Sat, 30 May 2020
COUNCILLORS have granted a licence for weddings, parties, music events and outdoor film screenings to be held opposite the medium-secure psychiatric hospital Thornford Park.
The approval, which comes with nearly 30 conditions, goes against concerns from the hospital, local residents, an environmental health officer and a developer building homes close to Pinchington Hall in Crookham Hill.
Pinchington Hall is the new name for the former Crookham Court School, which closed in the 1980s after three teachers, including owner Philip Cadman, were jailed for sexually abusing pupils.
The former school has been converted back to a residential property and homes are being built less than 10 yards from the hall.
Looking to open a new chapter for the building, Linda Beechey-Smith had applied to hold weddings, corporate and music events, outdoor film screenings, and “a certain amount of Airbnb”.
Addressing a virtual West Berkshire Council licensing sub-committee meeting on May 19, Mrs Beechey-Smith said it would be for very small ticketed events, similar to ones held at Arlington Arts, which would have to be booked two weeks in advance.
She said: “It’s a beautiful building and has now been developed.
“We don’t anticipate having any events that would go on into the early hours of the morning.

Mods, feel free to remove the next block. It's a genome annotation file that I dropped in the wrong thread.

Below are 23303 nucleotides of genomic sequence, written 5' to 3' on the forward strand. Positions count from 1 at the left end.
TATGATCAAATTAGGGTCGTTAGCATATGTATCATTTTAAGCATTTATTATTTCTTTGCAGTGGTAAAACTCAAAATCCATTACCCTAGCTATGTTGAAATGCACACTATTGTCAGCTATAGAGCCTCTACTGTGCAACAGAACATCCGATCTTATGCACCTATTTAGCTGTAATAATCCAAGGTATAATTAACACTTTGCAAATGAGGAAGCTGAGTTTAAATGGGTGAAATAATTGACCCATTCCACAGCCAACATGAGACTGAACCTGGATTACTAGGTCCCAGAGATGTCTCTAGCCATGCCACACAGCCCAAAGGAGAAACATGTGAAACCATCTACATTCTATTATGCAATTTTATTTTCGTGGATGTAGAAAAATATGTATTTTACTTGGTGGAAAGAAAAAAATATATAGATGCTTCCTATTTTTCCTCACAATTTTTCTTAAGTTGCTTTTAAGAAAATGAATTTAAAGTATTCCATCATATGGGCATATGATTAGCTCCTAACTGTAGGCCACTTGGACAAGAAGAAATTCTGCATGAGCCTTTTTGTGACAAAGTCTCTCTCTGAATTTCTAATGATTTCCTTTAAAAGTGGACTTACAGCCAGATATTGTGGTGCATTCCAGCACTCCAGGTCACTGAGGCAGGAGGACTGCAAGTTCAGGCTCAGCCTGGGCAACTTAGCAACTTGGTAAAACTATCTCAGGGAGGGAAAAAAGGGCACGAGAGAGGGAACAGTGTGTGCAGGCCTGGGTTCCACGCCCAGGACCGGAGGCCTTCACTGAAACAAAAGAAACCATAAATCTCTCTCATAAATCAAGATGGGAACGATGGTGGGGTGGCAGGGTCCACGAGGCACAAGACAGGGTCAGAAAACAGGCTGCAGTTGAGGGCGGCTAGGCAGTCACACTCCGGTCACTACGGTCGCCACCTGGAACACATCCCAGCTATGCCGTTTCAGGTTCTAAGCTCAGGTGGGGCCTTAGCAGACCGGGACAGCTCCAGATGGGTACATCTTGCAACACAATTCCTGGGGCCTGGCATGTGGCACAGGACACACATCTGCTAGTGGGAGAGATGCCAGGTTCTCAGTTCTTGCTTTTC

“There’s no intention of having loud outside music going on all hours.
“That isn’t the intention.
“I have the feeling that people seem to think we are trying to set up some sort of festival site and that is not the intention.”
Mrs Beechey-Smith said there was “no reason in England why anyone would want to sit outside” longer than 11pm or for a wedding or party to go on past midnight.
She said: “It’s a building that should be used.
“It shouldn’t stand empty any longer and it doesn’t appear to be able to sell or rent to a private resident.
“It would be known to be empty and would cause problems, rather than having it used for a sensible and proper use of the building for that style.”
Arguing that the application should be turned down, Michael Bloomfield said that it was a totally unsuitable location for the entertainment planned.
He said: “We all like music and films, but each choice is individual.
“At home we choose what to listen to and when to listen. We have control.
“If Pinchington Hall becomes a party venue this changes.”
Turning to Thornford Park, Mr Bloomfield said “hospitals are places for rest and recuperation, a tranquil atmosphere is particularly important for a secure psychiatric hospital like Thornford Park.
“Staff strive to keep patients calm, but this will be compromised with loud, late-night parties taking place next door.
“The hospitals’ autistic patients, who are particularly sensitive to loud noise, will suffer.
“This application is ill-conceived, inconsiderate and thoroughly antisocial.
“To site a party venue opposite a psychiatric hospital, next to an estate of family homes, abutting a nature reserve and with several hundred residents nearby seems utterly crazy.